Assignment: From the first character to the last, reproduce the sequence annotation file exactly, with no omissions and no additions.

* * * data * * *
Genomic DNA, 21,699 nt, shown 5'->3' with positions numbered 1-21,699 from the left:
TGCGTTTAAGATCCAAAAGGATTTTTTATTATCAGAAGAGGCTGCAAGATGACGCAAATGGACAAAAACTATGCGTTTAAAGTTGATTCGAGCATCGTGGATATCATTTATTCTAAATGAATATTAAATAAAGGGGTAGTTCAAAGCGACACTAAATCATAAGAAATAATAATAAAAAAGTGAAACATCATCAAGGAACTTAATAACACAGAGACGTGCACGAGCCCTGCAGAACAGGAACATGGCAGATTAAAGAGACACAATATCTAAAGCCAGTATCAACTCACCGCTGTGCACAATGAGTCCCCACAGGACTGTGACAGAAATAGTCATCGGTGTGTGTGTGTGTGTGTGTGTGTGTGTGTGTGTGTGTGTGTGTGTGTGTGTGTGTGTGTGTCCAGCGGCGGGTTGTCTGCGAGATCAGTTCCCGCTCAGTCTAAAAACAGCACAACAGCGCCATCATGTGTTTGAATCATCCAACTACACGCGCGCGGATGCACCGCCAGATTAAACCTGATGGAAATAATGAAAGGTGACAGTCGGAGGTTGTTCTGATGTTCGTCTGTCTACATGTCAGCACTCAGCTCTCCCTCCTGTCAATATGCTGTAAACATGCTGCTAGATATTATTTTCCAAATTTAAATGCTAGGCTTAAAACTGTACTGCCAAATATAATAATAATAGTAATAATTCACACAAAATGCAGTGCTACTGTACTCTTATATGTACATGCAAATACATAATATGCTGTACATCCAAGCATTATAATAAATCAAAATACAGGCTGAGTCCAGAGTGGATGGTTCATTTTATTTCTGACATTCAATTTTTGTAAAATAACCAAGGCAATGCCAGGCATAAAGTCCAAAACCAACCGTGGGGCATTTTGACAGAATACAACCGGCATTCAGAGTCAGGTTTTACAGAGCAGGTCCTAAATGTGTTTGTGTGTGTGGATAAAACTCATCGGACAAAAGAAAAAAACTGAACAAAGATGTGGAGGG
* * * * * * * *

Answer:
Genomic DNA, 21,699 nt, shown 5'->3' with positions numbered 1-21,699 from the left:
TGCGTTTAAGATCCAAAAGGATTTTTTATTATCAGAAGAGGCTGCAAGATGACGCAAATGGACAAAAACTATGCGTTTAAAGTTGATTCGAGCATCGTGGATATCATTTATTCTAAATGAATATTAAATAAAGGGGTAGTTCAAAGCGACACTAAATCATAAGAAATAATAATAAAAAAGTGAAACATCATCAAGGAACTTAATAACACAGAGACGTGCACGAGCCCTGCAGAACAGGAACATGGCAGATTAAAGAGACACAATATCTAAAGCCAGTATCAACTCACCGCTGTGCACAATGAGTCCCCACAGGACTGTGACAGAAATAGTCATCGGTGTGTGTGTGTGTGTGTGTGTGTGTGTGTGTGTGTGTGTGTGTGTGTGTGTGTGTGTGTGTCCAGCGGCGGGTTGTCTGCGAGATCAGTTCCCGCTCAGTCTAAAAACAGCACAACAGCGCCATCATGTGTTTGAATCATCCAACTACACGCGCGCGGATGCACCGCCAGATTAAACCTGATGGAAATAATGAAAGGTGACAGTCGGAGGTTGTTCTGATGTTCGTCTGTCTACATGTCAGCACTCAGCTCTCCCTCCTGTCAATATGCTGTAAACATGCTGCTAGATATTATTTTCCAAATTTAAATGCTAGGCTTAAAACTGTACTGCCAAATATAATAATAATAGTAATAATTCACACAAAATGCAGTGCTACTGTACTCTTATATGTACATGCAAATACATAATATGCTGTACATCCAAGCATTATAATAAATCAAAATACAGGCTGAGTCCAGAGTGGATGGTTCATTTTATTTCTGACATTCAATTTTTGTAAAATAACCAAGGCAATGCCAGGCATAAAGTCCAAAACCAACCGTGGGGCATTTTGACAGAATACAACCGGCATTCAGAGTCAGGTTTTACAGAGCAGGTCCTAAATGTGTTTGTGTGTGTGGATAAAACTCATCGGACAAAAGAAAAAAACTGAACAAAGATGTGGAGGG